Tuesday, October 19, 2010
In keeping with this month's IS Group science fiction reading, The Dervish House, by Ian McDonald, which features a children's toy that is a nanobot that reassembles into various forms, including a bird, a rat, and a snake, IEEE Spectrum on-line has a report called, "Japanese Snake Robot Goes Where Humans Can't." "Japanese robotics company HiBot has unveiled a nimble snake bot capable of moving inside air ducts and other narrow places where people can't, or don't want to, go." Not quite the snake of The Dervish House, but a good start. The IEEE website has a number of videos of the ACM family of robots in action.
Monday, October 18, 2010
"I don't believe in the singularity for the same reason I don't believe in Heaven." Thus begins Annalee Newitz's column in io9, a blog that focuses on futurism, science fiction, and technology. The article, called "Why the Singularity isn't going to happen," discusses the unpredictability of technology and its effects on us. Cory Doctorow discusses her objections in Boing Boing.
Friday, October 15, 2010
David Dobbs, in his blog Neuron Culture in Wired, comments in a piece called "How to Set the Bullshit Filter When the Bullshit is Thick" on an Atlantic profile by David H. Freedman of Dr. John Ioannidis, best known for his 2005 paper in PLoS Medicine, "Why most published research findings are false." In an earlier Times piece, Dobbs said "Ioannidis, an epidemiologist, recently concluded that most articles published by biomedical journals are flat-out wrong. The sources of error, he found, are numerous: the small size of many studies, for instance, often leads to mistakes, as does the fact that emerging disciplines, which lately abound, may employ standards and methods that are still evolving. Finally, there is bias, which Ioannidis says he believes to be ubiquitous." Dobbs provides a good overview and analysis of Ioannidis's work, its implications, and related articles. Freedman's profile of Ioannidis is called, "Lies, Damned Lies, and Medical Science."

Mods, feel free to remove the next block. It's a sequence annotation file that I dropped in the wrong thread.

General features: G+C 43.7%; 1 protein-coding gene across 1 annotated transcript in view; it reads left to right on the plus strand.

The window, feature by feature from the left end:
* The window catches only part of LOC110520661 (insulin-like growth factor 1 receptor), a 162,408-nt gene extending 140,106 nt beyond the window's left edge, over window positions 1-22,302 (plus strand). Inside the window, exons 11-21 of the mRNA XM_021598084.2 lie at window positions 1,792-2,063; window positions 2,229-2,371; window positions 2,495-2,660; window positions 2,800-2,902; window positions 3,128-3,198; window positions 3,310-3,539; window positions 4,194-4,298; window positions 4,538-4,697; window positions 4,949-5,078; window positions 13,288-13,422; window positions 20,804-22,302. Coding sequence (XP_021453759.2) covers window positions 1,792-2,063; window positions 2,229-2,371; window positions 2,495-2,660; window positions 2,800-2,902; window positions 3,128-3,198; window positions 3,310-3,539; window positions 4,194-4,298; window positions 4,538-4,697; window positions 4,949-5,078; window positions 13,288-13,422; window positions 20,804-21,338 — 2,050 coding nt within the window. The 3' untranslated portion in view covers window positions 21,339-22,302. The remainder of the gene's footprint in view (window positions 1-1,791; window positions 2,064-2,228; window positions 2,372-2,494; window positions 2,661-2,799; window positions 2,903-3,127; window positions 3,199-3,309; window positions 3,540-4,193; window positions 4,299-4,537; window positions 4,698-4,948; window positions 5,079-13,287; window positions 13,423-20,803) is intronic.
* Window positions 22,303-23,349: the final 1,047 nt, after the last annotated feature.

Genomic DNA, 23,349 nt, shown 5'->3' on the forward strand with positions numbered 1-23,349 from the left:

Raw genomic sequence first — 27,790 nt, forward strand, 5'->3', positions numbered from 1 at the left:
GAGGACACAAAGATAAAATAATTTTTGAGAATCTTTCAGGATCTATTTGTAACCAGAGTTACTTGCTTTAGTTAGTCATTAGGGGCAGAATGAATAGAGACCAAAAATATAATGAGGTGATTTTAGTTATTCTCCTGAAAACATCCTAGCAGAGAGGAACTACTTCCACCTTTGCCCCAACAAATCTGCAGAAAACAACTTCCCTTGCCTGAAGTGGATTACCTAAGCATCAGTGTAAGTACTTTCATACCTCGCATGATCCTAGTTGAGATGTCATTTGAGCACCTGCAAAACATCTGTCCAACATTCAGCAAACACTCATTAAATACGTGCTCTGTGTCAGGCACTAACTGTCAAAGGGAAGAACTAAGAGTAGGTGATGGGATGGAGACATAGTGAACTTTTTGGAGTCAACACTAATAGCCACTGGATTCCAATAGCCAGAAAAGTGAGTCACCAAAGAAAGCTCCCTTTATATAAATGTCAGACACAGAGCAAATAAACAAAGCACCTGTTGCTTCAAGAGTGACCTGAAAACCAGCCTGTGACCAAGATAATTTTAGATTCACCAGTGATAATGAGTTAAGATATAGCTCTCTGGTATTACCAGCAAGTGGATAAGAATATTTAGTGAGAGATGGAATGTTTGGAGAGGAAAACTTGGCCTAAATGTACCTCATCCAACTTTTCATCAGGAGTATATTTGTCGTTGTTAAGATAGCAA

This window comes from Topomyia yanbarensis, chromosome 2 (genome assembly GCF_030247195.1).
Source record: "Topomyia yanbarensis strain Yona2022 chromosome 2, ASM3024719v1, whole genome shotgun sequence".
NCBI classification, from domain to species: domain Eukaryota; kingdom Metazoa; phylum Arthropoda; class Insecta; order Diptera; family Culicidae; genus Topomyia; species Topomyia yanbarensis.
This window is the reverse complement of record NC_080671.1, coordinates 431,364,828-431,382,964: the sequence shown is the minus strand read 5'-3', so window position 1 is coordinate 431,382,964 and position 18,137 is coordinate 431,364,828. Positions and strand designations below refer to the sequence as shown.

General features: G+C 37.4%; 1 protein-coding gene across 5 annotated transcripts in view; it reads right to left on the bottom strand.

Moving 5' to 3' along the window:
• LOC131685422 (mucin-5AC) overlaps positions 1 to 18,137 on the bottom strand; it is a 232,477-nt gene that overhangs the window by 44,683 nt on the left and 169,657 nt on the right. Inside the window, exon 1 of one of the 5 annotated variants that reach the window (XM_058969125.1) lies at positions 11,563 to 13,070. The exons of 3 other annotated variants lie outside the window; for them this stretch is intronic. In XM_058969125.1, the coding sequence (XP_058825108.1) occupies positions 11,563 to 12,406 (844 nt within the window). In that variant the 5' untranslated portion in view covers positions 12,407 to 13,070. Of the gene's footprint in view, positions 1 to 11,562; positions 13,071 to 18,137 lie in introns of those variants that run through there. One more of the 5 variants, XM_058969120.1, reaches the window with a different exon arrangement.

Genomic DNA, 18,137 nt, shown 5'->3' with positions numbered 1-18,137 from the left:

Monday, October 4, 2010
Nick Enfield, of the Max Planck Institute for Psycholinguistics, and Radboud University in Nijmegen, has a fascinating review of two recent books about language evolution in the 24 September 2010 issue of Science. The article, called "Without Social Context?", reviews The Evolution of Language by W. Tecumseh Fitch, and The Evolution of Human Language: Biolinguistic Perspectives, by Richard K. Larson, Viviane Déprez, and Hiroko Yamakido (eds.). In summary, Enfield says that "... an urgent prerequisite for this line of research ... is a comparative understanding of language in the dynamic context of social behavior."
The next IS Group meeting will take place on Saturday evening, 23 October 2010. The exact time and location will be posted a few days before the meeting. The theme is Modern Warfare, Crime, and Terrorism. The readings include John Robb, Brave New War: The Next Stage of Terrorism and the End of Globalization; Ian McDonald, The Dervish House; and Misha Glenny, McMafia: A Journey Through the Global Criminal Underworld. Additional information can be found on the IS Group website.